Aleppo helicopter
Syrian rebels inspect wreckage of a Russian Mi-8 helicopter after it was shot down between Idlib province and Aleppo, killing five people Getty

Moscow and Damascus should stop their military offensives in Syria, the US Secretary of State has said, only hours after a Russian helicopter was shot down in Aleppo. Syrian government forces and Russia's military say they are carrying out a humanitarian operation to relieve the northern city of Aleppo and have dropped leaflets telling fighters to surrender and civilians to leave.

But US officials say the operation's goal is to evacuate civilians from the city so they can then attack the rebels holding out there. Some 25,000 people are thought to be trapped in the area.

"These are important days to determine whether or not Russia and the Assad regime are going to live up to the effort to end the violence and to resume peace talks," John Kerry told reporters. "The evidence thus far is very troubling to everybody," he said.

On Monday 1 August, a Russian Mi-8 helicopter was shot down over rebel-held territory in northern Syria, killing all five people on board in the heaviest loss of life in a Russian operation since the start of the conflict. General Sergey Rudskoy, chief of the main operations department of the Russian General Staff said the helicopter was shot down over an area controlled by Al-Nusra Front.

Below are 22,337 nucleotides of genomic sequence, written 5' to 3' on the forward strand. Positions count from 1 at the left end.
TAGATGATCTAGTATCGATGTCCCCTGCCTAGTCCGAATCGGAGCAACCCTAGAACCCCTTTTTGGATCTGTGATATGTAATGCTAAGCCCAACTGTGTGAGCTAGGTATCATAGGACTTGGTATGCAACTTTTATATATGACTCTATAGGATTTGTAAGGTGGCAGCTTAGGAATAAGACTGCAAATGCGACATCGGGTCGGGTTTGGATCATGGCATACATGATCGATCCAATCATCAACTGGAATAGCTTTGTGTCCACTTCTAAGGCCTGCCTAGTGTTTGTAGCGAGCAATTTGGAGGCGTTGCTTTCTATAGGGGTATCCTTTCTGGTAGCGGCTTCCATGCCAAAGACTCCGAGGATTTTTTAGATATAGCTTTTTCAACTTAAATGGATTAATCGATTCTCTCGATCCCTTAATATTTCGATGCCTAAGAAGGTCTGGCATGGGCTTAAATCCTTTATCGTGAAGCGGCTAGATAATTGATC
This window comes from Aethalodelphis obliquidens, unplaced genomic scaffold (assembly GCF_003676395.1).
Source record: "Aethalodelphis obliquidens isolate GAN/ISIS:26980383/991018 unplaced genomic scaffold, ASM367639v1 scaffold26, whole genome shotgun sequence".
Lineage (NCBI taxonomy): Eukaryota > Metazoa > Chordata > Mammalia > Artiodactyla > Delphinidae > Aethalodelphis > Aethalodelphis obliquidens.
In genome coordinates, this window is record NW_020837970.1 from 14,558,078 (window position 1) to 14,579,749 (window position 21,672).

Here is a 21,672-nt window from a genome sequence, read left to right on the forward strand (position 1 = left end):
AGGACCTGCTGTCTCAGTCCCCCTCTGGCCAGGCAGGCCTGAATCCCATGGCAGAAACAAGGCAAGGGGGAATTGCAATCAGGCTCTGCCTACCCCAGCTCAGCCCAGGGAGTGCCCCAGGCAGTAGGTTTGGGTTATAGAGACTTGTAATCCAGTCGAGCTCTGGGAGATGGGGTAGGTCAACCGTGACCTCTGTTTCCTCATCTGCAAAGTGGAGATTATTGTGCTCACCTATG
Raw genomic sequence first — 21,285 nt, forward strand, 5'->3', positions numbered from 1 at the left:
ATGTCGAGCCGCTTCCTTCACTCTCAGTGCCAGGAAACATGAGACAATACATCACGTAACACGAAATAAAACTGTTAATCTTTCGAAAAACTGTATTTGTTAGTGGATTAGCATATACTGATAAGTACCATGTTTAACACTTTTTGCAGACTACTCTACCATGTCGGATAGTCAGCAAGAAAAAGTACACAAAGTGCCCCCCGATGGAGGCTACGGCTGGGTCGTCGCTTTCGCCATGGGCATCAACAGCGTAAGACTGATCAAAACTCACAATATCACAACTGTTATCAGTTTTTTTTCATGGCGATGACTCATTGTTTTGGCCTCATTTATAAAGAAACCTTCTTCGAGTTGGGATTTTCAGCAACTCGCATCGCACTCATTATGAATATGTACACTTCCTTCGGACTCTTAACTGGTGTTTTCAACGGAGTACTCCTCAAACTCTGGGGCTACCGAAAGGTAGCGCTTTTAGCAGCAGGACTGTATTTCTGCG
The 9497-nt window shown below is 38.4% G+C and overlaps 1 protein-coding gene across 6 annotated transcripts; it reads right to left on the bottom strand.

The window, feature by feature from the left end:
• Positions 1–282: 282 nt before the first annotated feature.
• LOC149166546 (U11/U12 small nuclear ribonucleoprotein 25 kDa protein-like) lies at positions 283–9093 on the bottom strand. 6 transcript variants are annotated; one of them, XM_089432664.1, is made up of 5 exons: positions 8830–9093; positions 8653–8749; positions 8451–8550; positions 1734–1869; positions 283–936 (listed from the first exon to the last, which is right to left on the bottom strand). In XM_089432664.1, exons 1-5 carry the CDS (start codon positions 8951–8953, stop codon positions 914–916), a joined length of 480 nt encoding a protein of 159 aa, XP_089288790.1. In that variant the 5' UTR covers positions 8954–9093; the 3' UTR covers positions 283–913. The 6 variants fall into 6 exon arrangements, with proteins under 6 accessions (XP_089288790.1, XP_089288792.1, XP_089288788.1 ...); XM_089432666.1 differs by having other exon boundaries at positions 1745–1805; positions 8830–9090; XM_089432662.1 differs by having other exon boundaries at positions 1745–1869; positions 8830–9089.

The UK-based Syrian Observatory for Human Rights said that two nights of shelling by rebel forces killed at least 30 people, including children and women. A humanitarian crisis looms in eastern Aleppo as the government siege essentially cut the area off from the rest of the country.

The latest broadside by Kerry against Russia comes as think tank the Royal United Services Institute released a report on Monday 1 August saying that western policy-makers needed to work between Russia and Iran to resolve the conflict in Syria. The London-based security think tank said that the Syrian regime knows Tehran is central to prevent its collapse although it prefers Russian support as Moscow is less focused on the role of militias.

"While Iran and Russia are co-ordinating closely on the ground to advance the war, they are less bound together in terms of their goals, and there is little trust between the two over their respective long-term aims in Syria," the report titled Understanding Iran's role in the Syrian Conflict, said.

Russia took many by surprise when it announced a drawdown from Syria in March 2016 amid concerns that Moscow is seeking to use Syria as a bargaining chip to resolve the Ukraine question, at the expense of Iran's interests in Syria. RUSI said that Iran wants to preserve its ally, keep its supply lines to Hizbullah in Lebanon, and tackle Isis.

"Given these interests, and the pre-eminent role of the Islamic Revolutionary Guard Corps (IRGC) in Iran's policy on Syria, Iran is likely to maintain its significant involvement in the conflict for the foreseeable future," the report concluded.